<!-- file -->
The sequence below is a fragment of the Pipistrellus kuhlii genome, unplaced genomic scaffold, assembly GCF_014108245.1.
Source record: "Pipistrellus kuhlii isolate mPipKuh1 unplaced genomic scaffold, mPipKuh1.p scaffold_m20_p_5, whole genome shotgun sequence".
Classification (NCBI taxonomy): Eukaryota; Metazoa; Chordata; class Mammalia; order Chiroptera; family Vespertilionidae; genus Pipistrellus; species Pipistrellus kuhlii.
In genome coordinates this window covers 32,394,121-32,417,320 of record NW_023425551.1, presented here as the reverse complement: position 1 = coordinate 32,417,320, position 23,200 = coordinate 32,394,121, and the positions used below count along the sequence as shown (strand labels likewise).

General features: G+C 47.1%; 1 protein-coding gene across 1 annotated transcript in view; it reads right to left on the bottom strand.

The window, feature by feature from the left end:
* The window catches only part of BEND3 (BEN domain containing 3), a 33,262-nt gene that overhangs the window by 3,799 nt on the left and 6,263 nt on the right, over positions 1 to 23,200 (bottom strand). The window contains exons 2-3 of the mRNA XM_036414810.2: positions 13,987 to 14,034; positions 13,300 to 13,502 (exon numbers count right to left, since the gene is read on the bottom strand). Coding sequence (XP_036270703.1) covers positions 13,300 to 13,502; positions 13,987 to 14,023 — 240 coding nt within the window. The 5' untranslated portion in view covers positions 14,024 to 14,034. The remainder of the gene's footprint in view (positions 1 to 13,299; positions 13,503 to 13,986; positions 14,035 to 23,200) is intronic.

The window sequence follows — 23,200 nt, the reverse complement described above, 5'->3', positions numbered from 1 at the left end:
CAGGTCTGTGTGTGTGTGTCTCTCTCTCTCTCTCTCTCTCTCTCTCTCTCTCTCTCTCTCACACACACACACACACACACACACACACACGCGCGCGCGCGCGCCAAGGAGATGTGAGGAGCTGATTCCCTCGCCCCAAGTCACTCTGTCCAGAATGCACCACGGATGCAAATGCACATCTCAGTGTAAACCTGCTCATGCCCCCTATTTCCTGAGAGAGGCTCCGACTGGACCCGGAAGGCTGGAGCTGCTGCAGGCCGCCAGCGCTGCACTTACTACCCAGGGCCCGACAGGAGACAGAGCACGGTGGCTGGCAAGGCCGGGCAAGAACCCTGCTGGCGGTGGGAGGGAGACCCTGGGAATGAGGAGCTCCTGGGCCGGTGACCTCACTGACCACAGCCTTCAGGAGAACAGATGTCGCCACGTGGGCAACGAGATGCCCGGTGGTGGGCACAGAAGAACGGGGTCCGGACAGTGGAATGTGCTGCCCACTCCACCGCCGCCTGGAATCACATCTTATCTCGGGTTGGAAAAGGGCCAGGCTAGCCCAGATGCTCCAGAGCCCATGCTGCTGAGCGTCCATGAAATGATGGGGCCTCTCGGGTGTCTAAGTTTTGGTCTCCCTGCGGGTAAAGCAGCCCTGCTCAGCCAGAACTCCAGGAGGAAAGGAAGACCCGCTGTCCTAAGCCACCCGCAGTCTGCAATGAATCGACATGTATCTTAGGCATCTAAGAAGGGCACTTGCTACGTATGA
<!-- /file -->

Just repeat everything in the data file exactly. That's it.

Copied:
The sequence below is a fragment of the Pipistrellus kuhlii genome, unplaced genomic scaffold, assembly GCF_014108245.1.
Source record: "Pipistrellus kuhlii isolate mPipKuh1 unplaced genomic scaffold, mPipKuh1.p scaffold_m20_p_5, whole genome shotgun sequence".
Classification (NCBI taxonomy): Eukaryota; Metazoa; Chordata; class Mammalia; order Chiroptera; family Vespertilionidae; genus Pipistrellus; species Pipistrellus kuhlii.
In genome coordinates this window covers 32,394,121-32,417,320 of record NW_023425551.1, presented here as the reverse complement: position 1 = coordinate 32,417,320, position 23,200 = coordinate 32,394,121, and the positions used below count along the sequence as shown (strand labels likewise).

General features: G+C 47.1%; 1 protein-coding gene across 1 annotated transcript in view; it reads right to left on the bottom strand.

The window, feature by feature from the left end:
* The window catches only part of BEND3 (BEN domain containing 3), a 33,262-nt gene that overhangs the window by 3,799 nt on the left and 6,263 nt on the right, over positions 1 to 23,200 (bottom strand). The window contains exons 2-3 of the mRNA XM_036414810.2: positions 13,987 to 14,034; positions 13,300 to 13,502 (exon numbers count right to left, since the gene is read on the bottom strand). Coding sequence (XP_036270703.1) covers positions 13,300 to 13,502; positions 13,987 to 14,023 — 240 coding nt within the window. The 5' untranslated portion in view covers positions 14,024 to 14,034. The remainder of the gene's footprint in view (positions 1 to 13,299; positions 13,503 to 13,986; positions 14,035 to 23,200) is intronic.

The window sequence follows — 23,200 nt, the reverse complement described above, 5'->3', positions numbered from 1 at the left end:
CAGGTCTGTGTGTGTGTGTCTCTCTCTCTCTCTCTCTCTCTCTCTCTCTCTCTCTCTCTCACACACACACACACACACACACACACACACGCGCGCGCGCGCGCCAAGGAGATGTGAGGAGCTGATTCCCTCGCCCCAAGTCACTCTGTCCAGAATGCACCACGGATGCAAATGCACATCTCAGTGTAAACCTGCTCATGCCCCCTATTTCCTGAGAGAGGCTCCGACTGGACCCGGAAGGCTGGAGCTGCTGCAGGCCGCCAGCGCTGCACTTACTACCCAGGGCCCGACAGGAGACAGAGCACGGTGGCTGGCAAGGCCGGGCAAGAACCCTGCTGGCGGTGGGAGGGAGACCCTGGGAATGAGGAGCTCCTGGGCCGGTGACCTCACTGACCACAGCCTTCAGGAGAACAGATGTCGCCACGTGGGCAACGAGATGCCCGGTGGTGGGCACAGAAGAACGGGGTCCGGACAGTGGAATGTGCTGCCCACTCCACCGCCGCCTGGAATCACATCTTATCTCGGGTTGGAAAAGGGCCAGGCTAGCCCAGATGCTCCAGAGCCCATGCTGCTGAGCGTCCATGAAATGATGGGGCCTCTCGGGTGTCTAAGTTTTGGTCTCCCTGCGGGTAAAGCAGCCCTGCTCAGCCAGAACTCCAGGAGGAAAGGAAGACCCGCTGTCCTAAGCCACCCGCAGTCTGCAATGAATCGACATGTATCTTAGGCATCTAAGAAGGGCACTTGCTACGTATGA